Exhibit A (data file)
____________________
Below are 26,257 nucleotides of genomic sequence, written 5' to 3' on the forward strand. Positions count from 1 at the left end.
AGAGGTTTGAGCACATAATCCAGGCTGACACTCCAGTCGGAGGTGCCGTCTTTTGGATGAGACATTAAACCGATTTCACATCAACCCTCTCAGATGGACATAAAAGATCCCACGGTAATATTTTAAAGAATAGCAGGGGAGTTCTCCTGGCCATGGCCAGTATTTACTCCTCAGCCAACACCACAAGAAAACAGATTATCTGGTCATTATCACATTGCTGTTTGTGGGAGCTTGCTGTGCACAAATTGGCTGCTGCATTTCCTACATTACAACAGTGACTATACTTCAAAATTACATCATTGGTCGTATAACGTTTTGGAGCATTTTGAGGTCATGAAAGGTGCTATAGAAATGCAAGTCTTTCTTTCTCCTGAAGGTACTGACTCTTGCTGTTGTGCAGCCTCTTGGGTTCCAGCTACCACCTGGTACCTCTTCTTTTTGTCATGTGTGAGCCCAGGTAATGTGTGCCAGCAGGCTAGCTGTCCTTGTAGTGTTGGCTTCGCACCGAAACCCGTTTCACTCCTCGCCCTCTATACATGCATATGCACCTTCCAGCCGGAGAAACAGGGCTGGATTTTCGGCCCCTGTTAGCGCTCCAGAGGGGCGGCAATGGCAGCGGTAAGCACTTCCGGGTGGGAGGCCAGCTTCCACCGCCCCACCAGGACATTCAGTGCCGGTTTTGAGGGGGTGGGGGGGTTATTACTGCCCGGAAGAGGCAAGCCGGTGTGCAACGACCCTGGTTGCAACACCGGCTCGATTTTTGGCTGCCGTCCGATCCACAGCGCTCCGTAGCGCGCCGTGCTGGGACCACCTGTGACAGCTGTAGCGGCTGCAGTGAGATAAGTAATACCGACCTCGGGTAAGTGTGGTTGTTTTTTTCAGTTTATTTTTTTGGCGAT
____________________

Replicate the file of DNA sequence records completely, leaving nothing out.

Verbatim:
Below are 26,257 nucleotides of genomic sequence, written 5' to 3' on the forward strand. Positions count from 1 at the left end.
AGAGGTTTGAGCACATAATCCAGGCTGACACTCCAGTCGGAGGTGCCGTCTTTTGGATGAGACATTAAACCGATTTCACATCAACCCTCTCAGATGGACATAAAAGATCCCACGGTAATATTTTAAAGAATAGCAGGGGAGTTCTCCTGGCCATGGCCAGTATTTACTCCTCAGCCAACACCACAAGAAAACAGATTATCTGGTCATTATCACATTGCTGTTTGTGGGAGCTTGCTGTGCACAAATTGGCTGCTGCATTTCCTACATTACAACAGTGACTATACTTCAAAATTACATCATTGGTCGTATAACGTTTTGGAGCATTTTGAGGTCATGAAAGGTGCTATAGAAATGCAAGTCTTTCTTTCTCCTGAAGGTACTGACTCTTGCTGTTGTGCAGCCTCTTGGGTTCCAGCTACCACCTGGTACCTCTTCTTTTTGTCATGTGTGAGCCCAGGTAATGTGTGCCAGCAGGCTAGCTGTCCTTGTAGTGTTGGCTTCGCACCGAAACCCGTTTCACTCCTCGCCCTCTATACATGCATATGCACCTTCCAGCCGGAGAAACAGGGCTGGATTTTCGGCCCCTGTTAGCGCTCCAGAGGGGCGGCAATGGCAGCGGTAAGCACTTCCGGGTGGGAGGCCAGCTTCCACCGCCCCACCAGGACATTCAGTGCCGGTTTTGAGGGGGTGGGGGGGTTATTACTGCCCGGAAGAGGCAAGCCGGTGTGCAACGACCCTGGTTGCAACACCGGCTCGATTTTTGGCTGCCGTCCGATCCACAGCGCTCCGTAGCGCGCCGTGCTGGGACCACCTGTGACAGCTGTAGCGGCTGCAGTGAGATAAGTAATACCGACCTCGGGTAAGTGTGGTTGTTTTTTTCAGTTTATTTTTTTGGCGAT